Modern inline inspection tools offer an unequalled method to rapidly inspect pipeline systems for a range of damage mechanisms and have undoubtedly assisted reduction of incident rates within the pipeline industry. Cost of inline inspection can be high; in costs of preparation such as cleaning pig runs, increase of headcount on or in controlled installations, cost of reduced production in addition to the actual cost of the inspection by the ILI tool.
Inspection tool efficacy is therefore a key consideration, particularly in cases where secondary costs in addition to the actual ILI tool vendor cost are comparatively high. In these cases, the overall cost benefit analysis of ILI tool can give an increased incentive to contract the best technology and tool available. Commonly the data driving the cost benefit analysis is provided by the specific ILI tool vendor; so how can operators verify the claims of the ILI vendors and prove comparative ILI tool efficacy between vendors under real-world operating conditions?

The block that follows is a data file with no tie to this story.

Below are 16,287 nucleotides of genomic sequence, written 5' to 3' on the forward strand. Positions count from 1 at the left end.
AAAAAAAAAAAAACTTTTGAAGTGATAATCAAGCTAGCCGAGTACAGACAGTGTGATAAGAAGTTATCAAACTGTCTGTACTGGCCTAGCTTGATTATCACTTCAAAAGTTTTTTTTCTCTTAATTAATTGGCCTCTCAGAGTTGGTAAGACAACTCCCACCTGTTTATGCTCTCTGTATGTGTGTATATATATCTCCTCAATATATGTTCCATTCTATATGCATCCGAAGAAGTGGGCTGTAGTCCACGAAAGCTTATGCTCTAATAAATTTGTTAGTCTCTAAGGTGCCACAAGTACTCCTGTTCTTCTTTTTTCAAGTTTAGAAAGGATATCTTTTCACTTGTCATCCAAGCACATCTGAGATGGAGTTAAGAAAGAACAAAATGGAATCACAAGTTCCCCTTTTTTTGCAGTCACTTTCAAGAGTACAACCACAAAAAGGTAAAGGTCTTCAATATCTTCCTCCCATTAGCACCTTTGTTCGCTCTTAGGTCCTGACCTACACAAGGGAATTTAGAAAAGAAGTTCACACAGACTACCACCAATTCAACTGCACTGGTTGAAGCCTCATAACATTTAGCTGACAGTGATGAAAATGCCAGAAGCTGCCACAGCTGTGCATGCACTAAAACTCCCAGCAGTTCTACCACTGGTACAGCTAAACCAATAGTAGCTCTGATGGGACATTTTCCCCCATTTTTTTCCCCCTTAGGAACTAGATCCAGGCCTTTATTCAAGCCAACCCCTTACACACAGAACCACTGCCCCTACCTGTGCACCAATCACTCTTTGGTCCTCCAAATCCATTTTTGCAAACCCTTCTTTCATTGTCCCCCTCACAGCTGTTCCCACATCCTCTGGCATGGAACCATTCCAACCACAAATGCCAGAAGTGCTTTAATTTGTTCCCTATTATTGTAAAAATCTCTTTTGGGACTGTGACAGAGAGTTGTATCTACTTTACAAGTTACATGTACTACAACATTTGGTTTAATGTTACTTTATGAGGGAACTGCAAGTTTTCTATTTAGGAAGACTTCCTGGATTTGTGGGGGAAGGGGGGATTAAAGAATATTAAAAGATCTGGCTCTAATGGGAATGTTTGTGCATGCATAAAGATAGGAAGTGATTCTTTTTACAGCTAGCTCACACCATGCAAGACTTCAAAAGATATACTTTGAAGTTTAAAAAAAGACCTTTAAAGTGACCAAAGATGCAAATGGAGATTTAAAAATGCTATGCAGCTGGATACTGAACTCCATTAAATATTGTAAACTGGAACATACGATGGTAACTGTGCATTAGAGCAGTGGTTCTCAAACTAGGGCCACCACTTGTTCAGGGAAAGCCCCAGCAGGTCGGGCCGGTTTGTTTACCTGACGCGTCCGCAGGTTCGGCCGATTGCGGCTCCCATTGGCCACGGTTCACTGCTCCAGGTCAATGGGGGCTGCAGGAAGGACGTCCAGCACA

Recent advances in computational capability of commonly available computer hardware has enabled increased capability in analysis conducted on large datasets. This includes the capability to conduct statistical analysis of every feature detected by multiple inline inspections across many individual pipelines.
The authors will detail a typical anonymised output of statistical analysis of multiple ILI vendors and ILI tools and will explain the insights that this can provide, irrespective of ILI vendor claimed specifications. The authors will demonstrate that the methodology allows an unbiased analysis of ILI tool capability under real-world operating conditions, and how this can be used to better inform the cost benefit analysis process used when selecting a specific ILI vendor and ILI tool.